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Quebec Mosque Shooting Kills at Least 6, and 2 Suspects Are Arrested
Gunmen opened fire in a mosque in the city of Quebec on Sunday night, killing six people and wounding eight others in what Prime Minister Justin Trudeau called a "terrorist attack on Muslims."
Étienne Doyon, a spokesman for the Quebec police, told reporters at the scene that the attack on the mosque, the Islamic Cultural Center of Quebec, had occurred around 8 p.m. At a news conference early Monday the police confirmed the six fatalities and said that two suspects had been arrested.
The attack shook Canada, a country where mass shootings are uncommon, and came as the country has become known as a beacon for refugees fleeing warfare and terrorism in Muslim-majority nations.
Mr. Trudeau assailed what he called "this terrorist attack on Muslims in a center of worship and refuge."
"It is heart-wrenching to see such senseless violence," he said in a statement early Monday. "Diversity is our strength, and religious tolerance is a value that we, as Canadians, hold dear."
Christine Colombe, a spokeswoman for the Quebec Provincial Police, said the victims ranged in age from 35 to 70 and said that 39 people who were in the mosque were not hurt.
The police had not yet identified a motive in the shootings, saying the investigation was just beginning. Ms. Colombe said that one of the two suspects was arrested at the scene of the shooting, while another was apprehended nearby in d'Orleans.
The police said that some of those wounded in the shooting were seriously hurt.
On Twitter, Martin Coiteux, the provincial minister of public safety, said that "the police systems for dealing with terrorist acts have been activated" in the wake of the shooting. "Ensuring the safety of the population is our priority," he wrote.
Radio-Canada, the French-language service of the Canadian Broadcasting Corporation, said the area surrounding the mosque had been sealed off by the police after the attack.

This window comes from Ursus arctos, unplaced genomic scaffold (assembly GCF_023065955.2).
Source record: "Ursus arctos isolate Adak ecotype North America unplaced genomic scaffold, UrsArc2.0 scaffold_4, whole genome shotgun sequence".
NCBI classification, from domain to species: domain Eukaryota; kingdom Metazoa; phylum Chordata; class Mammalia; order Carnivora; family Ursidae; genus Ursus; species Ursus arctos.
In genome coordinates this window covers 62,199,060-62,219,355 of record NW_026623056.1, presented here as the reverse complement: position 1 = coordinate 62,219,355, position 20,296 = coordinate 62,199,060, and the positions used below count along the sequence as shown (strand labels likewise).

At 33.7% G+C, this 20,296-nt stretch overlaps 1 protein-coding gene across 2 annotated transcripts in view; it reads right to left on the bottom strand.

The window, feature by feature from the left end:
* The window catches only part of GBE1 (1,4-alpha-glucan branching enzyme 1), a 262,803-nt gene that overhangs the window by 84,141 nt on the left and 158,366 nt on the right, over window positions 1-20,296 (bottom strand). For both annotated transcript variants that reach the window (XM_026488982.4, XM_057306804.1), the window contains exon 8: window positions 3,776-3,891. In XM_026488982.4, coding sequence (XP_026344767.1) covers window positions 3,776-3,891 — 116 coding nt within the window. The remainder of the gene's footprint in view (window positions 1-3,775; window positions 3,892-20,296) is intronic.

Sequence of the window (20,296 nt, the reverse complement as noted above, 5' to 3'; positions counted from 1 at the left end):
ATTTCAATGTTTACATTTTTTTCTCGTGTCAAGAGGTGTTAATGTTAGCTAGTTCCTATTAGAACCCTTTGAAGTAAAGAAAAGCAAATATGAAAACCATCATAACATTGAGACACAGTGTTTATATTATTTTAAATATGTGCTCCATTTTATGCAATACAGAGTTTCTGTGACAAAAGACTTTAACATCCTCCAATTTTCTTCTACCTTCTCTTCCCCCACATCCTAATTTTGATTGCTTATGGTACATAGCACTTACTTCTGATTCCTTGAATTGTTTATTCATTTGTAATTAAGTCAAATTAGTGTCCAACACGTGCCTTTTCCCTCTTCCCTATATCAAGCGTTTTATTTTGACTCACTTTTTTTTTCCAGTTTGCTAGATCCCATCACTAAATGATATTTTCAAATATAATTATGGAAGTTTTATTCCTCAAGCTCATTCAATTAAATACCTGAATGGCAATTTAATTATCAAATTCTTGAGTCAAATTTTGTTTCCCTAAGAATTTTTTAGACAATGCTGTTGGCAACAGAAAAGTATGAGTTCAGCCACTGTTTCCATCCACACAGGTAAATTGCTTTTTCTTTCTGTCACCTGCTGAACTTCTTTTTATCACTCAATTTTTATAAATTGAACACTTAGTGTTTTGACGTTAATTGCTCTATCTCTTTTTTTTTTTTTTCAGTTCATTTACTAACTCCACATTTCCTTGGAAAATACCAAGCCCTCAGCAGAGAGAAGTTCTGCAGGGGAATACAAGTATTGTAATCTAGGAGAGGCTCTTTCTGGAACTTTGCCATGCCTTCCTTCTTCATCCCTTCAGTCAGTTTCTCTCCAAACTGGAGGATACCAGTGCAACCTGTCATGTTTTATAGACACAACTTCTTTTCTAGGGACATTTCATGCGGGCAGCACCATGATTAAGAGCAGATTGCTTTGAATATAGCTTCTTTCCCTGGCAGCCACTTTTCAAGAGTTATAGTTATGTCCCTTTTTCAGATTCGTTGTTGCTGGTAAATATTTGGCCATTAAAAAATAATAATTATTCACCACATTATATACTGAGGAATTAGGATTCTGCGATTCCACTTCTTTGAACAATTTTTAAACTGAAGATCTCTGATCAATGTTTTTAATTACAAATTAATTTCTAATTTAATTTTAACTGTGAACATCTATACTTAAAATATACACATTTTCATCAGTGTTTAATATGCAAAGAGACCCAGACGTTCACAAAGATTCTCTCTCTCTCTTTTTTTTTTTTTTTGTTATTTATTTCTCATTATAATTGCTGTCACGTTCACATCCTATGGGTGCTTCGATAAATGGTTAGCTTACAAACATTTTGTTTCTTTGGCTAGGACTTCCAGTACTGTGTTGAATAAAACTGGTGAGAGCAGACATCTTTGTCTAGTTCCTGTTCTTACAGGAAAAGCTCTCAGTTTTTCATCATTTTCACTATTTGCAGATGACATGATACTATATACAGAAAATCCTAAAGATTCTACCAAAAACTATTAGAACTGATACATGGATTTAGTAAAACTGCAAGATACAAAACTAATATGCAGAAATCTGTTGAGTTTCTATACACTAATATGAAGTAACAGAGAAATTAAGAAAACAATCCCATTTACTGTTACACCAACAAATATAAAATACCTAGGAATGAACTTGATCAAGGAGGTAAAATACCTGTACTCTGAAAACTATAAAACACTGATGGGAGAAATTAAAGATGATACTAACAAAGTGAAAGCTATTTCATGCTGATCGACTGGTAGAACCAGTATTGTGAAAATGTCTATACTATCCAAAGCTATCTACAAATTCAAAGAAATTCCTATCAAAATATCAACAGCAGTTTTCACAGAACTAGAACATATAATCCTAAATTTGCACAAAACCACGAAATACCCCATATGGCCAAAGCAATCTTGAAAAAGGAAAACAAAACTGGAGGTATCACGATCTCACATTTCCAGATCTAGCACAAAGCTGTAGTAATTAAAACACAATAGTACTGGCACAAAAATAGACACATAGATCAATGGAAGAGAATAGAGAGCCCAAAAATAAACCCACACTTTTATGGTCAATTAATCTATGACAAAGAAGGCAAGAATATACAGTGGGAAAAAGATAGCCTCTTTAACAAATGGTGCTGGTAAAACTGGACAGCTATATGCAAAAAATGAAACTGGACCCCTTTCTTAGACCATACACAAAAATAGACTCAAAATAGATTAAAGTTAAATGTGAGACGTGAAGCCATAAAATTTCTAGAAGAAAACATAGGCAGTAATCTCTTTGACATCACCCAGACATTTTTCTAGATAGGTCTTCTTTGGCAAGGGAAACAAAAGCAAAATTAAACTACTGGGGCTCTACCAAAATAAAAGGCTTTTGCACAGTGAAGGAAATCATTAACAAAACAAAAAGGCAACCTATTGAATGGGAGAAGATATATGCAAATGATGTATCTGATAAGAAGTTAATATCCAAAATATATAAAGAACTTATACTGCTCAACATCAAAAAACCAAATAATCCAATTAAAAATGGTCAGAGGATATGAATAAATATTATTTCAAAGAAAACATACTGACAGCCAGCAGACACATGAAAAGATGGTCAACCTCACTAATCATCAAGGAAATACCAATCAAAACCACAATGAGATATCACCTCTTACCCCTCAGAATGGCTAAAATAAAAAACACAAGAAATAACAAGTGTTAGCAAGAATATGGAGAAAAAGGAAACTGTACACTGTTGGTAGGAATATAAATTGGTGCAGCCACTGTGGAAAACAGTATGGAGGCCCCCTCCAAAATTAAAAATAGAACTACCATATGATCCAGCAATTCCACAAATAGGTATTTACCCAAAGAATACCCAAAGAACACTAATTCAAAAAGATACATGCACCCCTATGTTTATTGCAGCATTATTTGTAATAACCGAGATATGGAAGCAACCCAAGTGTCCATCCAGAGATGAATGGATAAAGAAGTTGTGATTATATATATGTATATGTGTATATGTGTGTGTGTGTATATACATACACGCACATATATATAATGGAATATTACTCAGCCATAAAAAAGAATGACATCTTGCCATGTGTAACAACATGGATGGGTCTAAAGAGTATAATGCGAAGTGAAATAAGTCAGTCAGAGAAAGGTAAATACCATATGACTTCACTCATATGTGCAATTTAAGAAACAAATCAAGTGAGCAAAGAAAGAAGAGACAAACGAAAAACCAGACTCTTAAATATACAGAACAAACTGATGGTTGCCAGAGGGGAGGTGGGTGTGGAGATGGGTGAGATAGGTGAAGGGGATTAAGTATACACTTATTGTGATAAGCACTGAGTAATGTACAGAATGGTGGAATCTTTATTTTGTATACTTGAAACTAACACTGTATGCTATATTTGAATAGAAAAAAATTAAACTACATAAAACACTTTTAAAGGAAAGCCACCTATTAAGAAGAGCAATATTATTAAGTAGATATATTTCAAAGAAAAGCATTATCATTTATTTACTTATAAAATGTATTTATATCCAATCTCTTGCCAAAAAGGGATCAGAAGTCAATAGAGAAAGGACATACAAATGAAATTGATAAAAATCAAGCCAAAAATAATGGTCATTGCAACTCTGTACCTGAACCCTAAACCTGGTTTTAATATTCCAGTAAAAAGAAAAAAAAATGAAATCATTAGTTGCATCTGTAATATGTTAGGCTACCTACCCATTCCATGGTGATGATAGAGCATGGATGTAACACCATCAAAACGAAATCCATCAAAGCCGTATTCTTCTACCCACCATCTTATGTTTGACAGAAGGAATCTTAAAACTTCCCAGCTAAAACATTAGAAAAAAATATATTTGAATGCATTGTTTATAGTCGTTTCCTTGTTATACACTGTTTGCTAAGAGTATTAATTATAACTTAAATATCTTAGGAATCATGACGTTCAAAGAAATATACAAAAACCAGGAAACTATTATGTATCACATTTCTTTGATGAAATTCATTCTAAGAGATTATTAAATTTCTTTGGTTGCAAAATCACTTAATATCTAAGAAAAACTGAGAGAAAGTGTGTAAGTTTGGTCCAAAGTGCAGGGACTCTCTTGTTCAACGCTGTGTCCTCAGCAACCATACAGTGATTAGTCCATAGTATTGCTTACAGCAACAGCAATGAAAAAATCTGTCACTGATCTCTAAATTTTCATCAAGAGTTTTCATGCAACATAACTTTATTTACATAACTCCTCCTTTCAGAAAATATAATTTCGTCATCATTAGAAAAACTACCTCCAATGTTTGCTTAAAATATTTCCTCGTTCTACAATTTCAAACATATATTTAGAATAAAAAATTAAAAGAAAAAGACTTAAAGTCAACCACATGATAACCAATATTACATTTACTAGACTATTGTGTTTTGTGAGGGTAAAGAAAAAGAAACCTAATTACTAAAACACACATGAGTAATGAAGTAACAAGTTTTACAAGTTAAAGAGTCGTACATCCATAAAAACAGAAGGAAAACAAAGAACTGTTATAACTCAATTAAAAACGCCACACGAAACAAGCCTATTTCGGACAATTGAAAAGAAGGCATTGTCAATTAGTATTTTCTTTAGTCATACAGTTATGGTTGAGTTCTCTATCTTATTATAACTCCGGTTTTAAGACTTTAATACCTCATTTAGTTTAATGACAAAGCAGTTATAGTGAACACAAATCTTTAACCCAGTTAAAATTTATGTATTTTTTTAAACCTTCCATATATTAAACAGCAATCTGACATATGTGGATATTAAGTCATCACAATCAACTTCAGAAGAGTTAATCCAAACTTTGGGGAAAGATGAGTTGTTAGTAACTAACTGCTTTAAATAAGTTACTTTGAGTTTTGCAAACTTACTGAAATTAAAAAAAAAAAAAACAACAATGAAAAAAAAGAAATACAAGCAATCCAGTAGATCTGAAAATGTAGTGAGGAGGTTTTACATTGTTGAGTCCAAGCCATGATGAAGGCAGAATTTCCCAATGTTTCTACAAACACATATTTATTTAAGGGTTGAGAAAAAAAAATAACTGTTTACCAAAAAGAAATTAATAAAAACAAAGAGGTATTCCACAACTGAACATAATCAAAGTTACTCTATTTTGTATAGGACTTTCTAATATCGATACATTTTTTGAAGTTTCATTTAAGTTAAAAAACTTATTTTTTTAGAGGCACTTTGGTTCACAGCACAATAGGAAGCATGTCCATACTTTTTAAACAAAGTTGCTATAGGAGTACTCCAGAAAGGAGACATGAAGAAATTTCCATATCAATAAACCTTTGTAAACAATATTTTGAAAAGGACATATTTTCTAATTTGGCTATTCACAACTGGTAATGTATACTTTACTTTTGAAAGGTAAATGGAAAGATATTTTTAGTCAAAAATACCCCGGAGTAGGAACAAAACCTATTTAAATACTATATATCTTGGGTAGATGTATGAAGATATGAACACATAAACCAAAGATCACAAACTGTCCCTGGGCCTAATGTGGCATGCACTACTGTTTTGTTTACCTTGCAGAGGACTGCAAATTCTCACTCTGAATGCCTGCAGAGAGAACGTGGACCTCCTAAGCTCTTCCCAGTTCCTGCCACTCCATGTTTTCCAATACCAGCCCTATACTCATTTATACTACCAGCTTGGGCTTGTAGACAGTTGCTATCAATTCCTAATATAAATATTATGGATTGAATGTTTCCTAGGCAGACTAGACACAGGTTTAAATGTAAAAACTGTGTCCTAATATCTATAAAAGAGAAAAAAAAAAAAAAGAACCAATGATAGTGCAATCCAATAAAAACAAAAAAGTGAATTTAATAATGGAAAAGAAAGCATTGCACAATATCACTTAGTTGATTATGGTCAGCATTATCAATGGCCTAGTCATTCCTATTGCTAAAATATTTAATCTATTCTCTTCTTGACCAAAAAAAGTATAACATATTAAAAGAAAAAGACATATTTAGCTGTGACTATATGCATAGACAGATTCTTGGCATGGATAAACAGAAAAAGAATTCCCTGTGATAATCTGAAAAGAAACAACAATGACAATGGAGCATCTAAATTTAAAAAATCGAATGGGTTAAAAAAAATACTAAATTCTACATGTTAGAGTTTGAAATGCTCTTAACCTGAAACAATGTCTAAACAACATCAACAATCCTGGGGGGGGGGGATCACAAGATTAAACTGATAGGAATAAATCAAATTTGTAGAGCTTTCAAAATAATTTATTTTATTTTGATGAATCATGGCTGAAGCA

Last June, a pig's head was left at the door of the mosque in the middle of Ramadan. Practicing Muslims regard pork as unclean and do not eat it.
The president of the mosque, Mohamed Yangui, was interviewed on Ici RDI, a French Canadian broadcaster. He was not at the mosque during the shooting but said that people who were present had told him that one gunman was able to reload his weapon several times.
He said he had been told by witnesses that the gunmen had entered on the ground floor and had gone to the second floor where women pray, but he did not know whether any women were in the mosque at the time.
The attack came after Mr. Trudeau said that Canada stood ready to continue welcoming refugees from terrorism and war and as President Trump's executive order on immigration stranded people around the world and provoked condemnation that it was directed at Muslims.
In the wake of the Quebec shooting, the New York City police stepped up protection of mosques, Mayor Bill de Blasio said on Twitter.
About 765,000 people live in the city of Quebec, and 6,760 of them identified themselves as Muslims during the last national census.
Mr. Trudeau posted a message on Twitter on Saturday welcoming refugees to Canada and included a photograph of himself with a child under the hashtag #WelcomeToCanada. Since Mr. Trudeau took office in late 2015 the country has admitted nearly 40,000 refugees, many of them fleeing the war in Syria.
Canada's warm embrace of Syrian refugees has won the country accolades at home and abroad, but is not without its domestic opponents. A survey in Ontario last summer found that while there was widespread support for accepting the refugees, only a third of respondents had a positive impression of Islam, and more than half felt its mainstream doctrines promoted violence.
Anti-Muslim incidents have been on the rise in Canada, with several minor incidents reported in Quebec during the past year.
A Montreal mosque and a Sept-Îles Muslim community center were slightly damaged in separate arson attempts in December, and the head of the Association of Muslims and Arabs for a Secular Quebec received online death threats the month before.
The increasing tension led a member of Parliament, Iqra Khalid, to put forward a motion in the national House of Commons in December calling on the government to condemn Islamophobia and request a study on how the government could combat the trend. The motion will probably be voted on when the House returns to session this week.
In the wake of Sunday night's attack, the premier of the province of Quebec, Philippe Couillard, said that solidarity rallies were planned on Monday for people to express their concern about the shootings.
"We are with you. You are at home," he said, in words directed at the province's Muslim residents.
[Source: By Ian Austen and Craig S. Smith, The New York Times, Ottawa, 29Jan17]
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